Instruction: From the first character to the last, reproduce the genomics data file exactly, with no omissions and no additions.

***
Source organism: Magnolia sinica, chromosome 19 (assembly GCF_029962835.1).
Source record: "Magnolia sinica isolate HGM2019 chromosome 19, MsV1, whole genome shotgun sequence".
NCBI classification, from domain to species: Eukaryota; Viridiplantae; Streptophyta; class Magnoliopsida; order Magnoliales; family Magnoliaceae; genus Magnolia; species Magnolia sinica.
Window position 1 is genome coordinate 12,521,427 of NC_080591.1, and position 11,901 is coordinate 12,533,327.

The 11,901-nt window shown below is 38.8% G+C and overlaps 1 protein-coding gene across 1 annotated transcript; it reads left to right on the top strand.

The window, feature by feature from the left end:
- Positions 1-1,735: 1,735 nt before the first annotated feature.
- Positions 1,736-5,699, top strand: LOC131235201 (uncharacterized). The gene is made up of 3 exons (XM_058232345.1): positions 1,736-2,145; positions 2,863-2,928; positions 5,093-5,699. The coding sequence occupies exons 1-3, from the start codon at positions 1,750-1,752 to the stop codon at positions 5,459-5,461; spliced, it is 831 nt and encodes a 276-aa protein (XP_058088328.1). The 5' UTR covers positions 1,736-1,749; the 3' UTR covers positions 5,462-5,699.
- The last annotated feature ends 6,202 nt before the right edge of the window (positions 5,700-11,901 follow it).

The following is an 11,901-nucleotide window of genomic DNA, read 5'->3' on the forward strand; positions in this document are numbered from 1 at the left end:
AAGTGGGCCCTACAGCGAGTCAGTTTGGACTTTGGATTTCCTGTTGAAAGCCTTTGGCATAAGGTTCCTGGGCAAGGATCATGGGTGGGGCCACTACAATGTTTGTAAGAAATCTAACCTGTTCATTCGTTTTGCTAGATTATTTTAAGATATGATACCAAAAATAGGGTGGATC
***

Source organism: Magnolia sinica, chromosome 19 (assembly GCF_029962835.1).
Source record: "Magnolia sinica isolate HGM2019 chromosome 19, MsV1, whole genome shotgun sequence".
NCBI classification, from domain to species: Eukaryota; Viridiplantae; Streptophyta; class Magnoliopsida; order Magnoliales; family Magnoliaceae; genus Magnolia; species Magnolia sinica.
Window position 1 is genome coordinate 12,521,427 of NC_080591.1, and position 11,901 is coordinate 12,533,327.

The 11,901-nt window shown below is 38.8% G+C and overlaps 1 protein-coding gene across 1 annotated transcript; it reads left to right on the top strand.

The window, feature by feature from the left end:
- Positions 1-1,735: 1,735 nt before the first annotated feature.
- Positions 1,736-5,699, top strand: LOC131235201 (uncharacterized). The gene is made up of 3 exons (XM_058232345.1): positions 1,736-2,145; positions 2,863-2,928; positions 5,093-5,699. The coding sequence occupies exons 1-3, from the start codon at positions 1,750-1,752 to the stop codon at positions 5,459-5,461; spliced, it is 831 nt and encodes a 276-aa protein (XP_058088328.1). The 5' UTR covers positions 1,736-1,749; the 3' UTR covers positions 5,462-5,699.
- The last annotated feature ends 6,202 nt before the right edge of the window (positions 5,700-11,901 follow it).

The following is an 11,901-nucleotide window of genomic DNA, read 5'->3' on the forward strand; positions in this document are numbered from 1 at the left end:
AAGTGGGCCCTACAGCGAGTCAGTTTGGACTTTGGATTTCCTGTTGAAAGCCTTTGGCATAAGGTTCCTGGGCAAGGATCATGGGTGGGGCCACTACAATGTTTGTAAGAAATCTAACCTGTTCATTCGTTTTGCTAGATTATTTTAAGATATGATACCAAAAATAGGGTGGATC